Life So Short, the Craft So Long to Learn

The Schnapsen Log

September 5, 2013

High Stakes

Martin Tompa

Sunday, November 24, 1919
Zalaegerszeg, Hungary

c/o Lenke Darbusch
Grinzinger Allee 7/32
Vienna XIX, Austria

Dearest Anyuka,

How are you? What are you doing? You have not written for so long. A circus, Circus Colosseum, came, director János Czája. We shall go today at half 8 o’clock, we already have the tickets.

Sending many kisses to his loving Anyuka,
her loving son:

My dear Vilma,

Isn’t it sweet that Peti addresses his letter to you as Anyuka, “Little Mommy”? Sometimes he calls me Apuka, “Little Daddy”.

The boys are well and happy and growing. Every day, after they walk home from school, Jancsi teaches Peti what he learned in mathematics that day. Peti absorbs it all and, as a result, is far ahead of his own class. Peti’s teacher is having trouble keeping him challenged.

Unfortunately, my own news is not as happy. I received a notice of dismissal from my county position this week. The clerk was happy to inform me that this was a result of our involvement with Hungary’s communist government, though I have no doubt it is retribution for our religion as well.

We will manage somehow. I still have a few private patients here in town, and there is the money that we saved.

In the bigger picture, I should not complain. Life has become much, much harder for some of our friends than it is for us. Admiral Miklós Horthy’s National Army has come to power and taken control of Budapest. You know what that lot is. Their themes are anti-Semitism, Hungarian nationalism, the destruction of Bolshevism, and frightening the population into obedience. The National Army’s pogrom has become known as The White Terror, a twist on what was called The Red Terror of Kun’s communist government.

Here in Zalaegerszeg, just in the past month, Horthy’s gangs publicly hanged two Jews, Szymon Kossevitzky and Moshe Hochstein. I did not know them well, but it is an atrocity that cannot go unnoticed. A concentration camp has also been built right here in Zalaegerszeg for the purpose of detaining citizens suspected as security risks. Many Jews are interned because of their past roles in the communist government.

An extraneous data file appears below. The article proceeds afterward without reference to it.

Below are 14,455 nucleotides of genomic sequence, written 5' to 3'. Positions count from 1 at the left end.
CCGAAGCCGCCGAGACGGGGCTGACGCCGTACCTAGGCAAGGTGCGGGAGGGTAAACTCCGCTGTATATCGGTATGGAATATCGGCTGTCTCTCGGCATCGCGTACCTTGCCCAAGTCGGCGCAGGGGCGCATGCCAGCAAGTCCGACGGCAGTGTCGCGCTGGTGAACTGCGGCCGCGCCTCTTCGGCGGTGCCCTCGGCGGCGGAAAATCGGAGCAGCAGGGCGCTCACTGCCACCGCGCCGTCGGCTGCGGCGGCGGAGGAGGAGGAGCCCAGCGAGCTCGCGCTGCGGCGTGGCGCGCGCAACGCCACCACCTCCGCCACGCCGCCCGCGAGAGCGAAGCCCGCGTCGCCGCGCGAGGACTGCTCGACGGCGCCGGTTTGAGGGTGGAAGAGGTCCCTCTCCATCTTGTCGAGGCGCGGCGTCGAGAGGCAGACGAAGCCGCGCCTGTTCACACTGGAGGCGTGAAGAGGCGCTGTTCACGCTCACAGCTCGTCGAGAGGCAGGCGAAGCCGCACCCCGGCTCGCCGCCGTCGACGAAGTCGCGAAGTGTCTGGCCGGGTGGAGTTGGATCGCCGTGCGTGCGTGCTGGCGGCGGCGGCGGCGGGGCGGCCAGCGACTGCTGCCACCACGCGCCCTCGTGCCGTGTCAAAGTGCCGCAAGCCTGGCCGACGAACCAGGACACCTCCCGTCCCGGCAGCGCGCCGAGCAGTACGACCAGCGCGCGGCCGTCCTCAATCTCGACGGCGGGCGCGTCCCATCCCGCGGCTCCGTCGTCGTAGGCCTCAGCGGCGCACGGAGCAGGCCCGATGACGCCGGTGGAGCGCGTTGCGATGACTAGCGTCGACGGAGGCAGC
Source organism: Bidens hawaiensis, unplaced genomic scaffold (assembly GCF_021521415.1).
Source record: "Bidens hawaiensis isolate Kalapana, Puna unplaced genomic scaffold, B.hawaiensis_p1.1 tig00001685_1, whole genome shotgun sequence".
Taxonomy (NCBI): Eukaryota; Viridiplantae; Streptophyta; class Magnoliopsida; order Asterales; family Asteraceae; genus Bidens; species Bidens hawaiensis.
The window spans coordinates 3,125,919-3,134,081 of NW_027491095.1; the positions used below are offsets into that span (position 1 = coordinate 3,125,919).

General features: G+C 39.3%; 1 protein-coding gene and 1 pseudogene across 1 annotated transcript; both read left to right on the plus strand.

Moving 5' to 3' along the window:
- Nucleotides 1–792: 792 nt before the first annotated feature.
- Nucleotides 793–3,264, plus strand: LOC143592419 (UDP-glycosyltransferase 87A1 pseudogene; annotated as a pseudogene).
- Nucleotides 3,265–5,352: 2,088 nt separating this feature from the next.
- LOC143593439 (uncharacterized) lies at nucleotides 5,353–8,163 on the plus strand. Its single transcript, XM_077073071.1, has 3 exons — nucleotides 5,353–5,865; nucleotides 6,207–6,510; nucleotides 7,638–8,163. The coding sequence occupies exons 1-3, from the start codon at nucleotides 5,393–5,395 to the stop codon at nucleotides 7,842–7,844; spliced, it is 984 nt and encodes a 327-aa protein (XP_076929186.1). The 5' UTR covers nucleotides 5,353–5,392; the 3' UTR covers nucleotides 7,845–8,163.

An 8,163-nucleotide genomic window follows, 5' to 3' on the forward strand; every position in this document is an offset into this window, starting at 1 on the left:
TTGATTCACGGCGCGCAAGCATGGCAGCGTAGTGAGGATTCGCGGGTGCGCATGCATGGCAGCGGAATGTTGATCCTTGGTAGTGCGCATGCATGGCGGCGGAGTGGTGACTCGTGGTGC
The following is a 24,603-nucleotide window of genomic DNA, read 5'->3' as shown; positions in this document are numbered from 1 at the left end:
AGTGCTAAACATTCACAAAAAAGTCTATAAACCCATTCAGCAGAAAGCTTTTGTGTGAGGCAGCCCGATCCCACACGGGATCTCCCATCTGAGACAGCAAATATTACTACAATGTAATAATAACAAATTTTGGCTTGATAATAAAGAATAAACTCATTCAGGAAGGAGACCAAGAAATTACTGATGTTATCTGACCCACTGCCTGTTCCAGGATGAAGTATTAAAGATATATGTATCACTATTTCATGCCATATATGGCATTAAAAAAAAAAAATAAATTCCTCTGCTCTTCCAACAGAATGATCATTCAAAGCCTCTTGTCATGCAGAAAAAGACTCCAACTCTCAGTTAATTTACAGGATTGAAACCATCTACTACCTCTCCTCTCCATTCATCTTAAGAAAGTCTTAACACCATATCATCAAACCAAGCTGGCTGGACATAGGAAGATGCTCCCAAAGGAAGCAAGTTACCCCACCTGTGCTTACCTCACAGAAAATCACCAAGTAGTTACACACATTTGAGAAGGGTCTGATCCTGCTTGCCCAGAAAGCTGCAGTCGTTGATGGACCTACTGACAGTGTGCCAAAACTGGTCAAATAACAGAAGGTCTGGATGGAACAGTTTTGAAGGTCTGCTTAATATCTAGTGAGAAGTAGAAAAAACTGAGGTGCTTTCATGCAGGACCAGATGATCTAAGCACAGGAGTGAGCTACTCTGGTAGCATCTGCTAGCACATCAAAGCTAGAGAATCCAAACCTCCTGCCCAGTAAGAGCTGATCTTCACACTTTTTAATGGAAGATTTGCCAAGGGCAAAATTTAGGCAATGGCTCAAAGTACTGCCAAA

We miss you, my dear Vilma. Life would be so much easier to bear if we could all be together again. But this is no time for you to return home.

I do not wish to think or write about these dark events any longer. To end on a happier note, let me tell you that my brother Jozsef visited us yesterday for dinner and cards. He and I played Schnapsen while the boys watched and asked questions. For your entertainment, here was the most interesting position I saw:

Unseen cards:

♣ A

My cards:

♣ TQ

Trump: J
Stock: 1 face-down card
Game points: Jozsef 5, Me 7
Trick points: Jozsef 14, Me 46
On lead: Me

Jozsef had exchanged the J for K, so I knew one of his cards. But consider the number of other high trumps he might have held! My position looked dire. What would you have done? I will write my thoughts on a separate page, so that you can think about it yourself before turning this page over.

Sending many kisses,
your loving husband:

© 2013 Martin Tompa. All rights reserved.


blog comments powered by Disqus

About the Author

Martin Tompa

Martin Tompa (

I am a Professor of Computer Science & Engineering at the University of Washington, where I teach discrete mathematics, probability and statistics, design and analysis of algorithms, and other related courses. I have always loved playing games. Games are great tools for learning to think logically and are a wonderful component of happy family or social life.

Read about Winning Schnapsen, the very first and definitive book on the winning strategy for this fascinating game.


Getting Started

Links for Schnapsen and Sixty-Six

Links in German

Links in Hungarian

Recent Columns

Sidestep a Few Landmines, Sep 2
Two Last-Trick Problems, Jun 27
More Extremes of Luck, May 21
Grasping at Straws, Apr 4
A New Scheme for Remembering Cards, Mar 23
As Luck Would Have It, Sep 9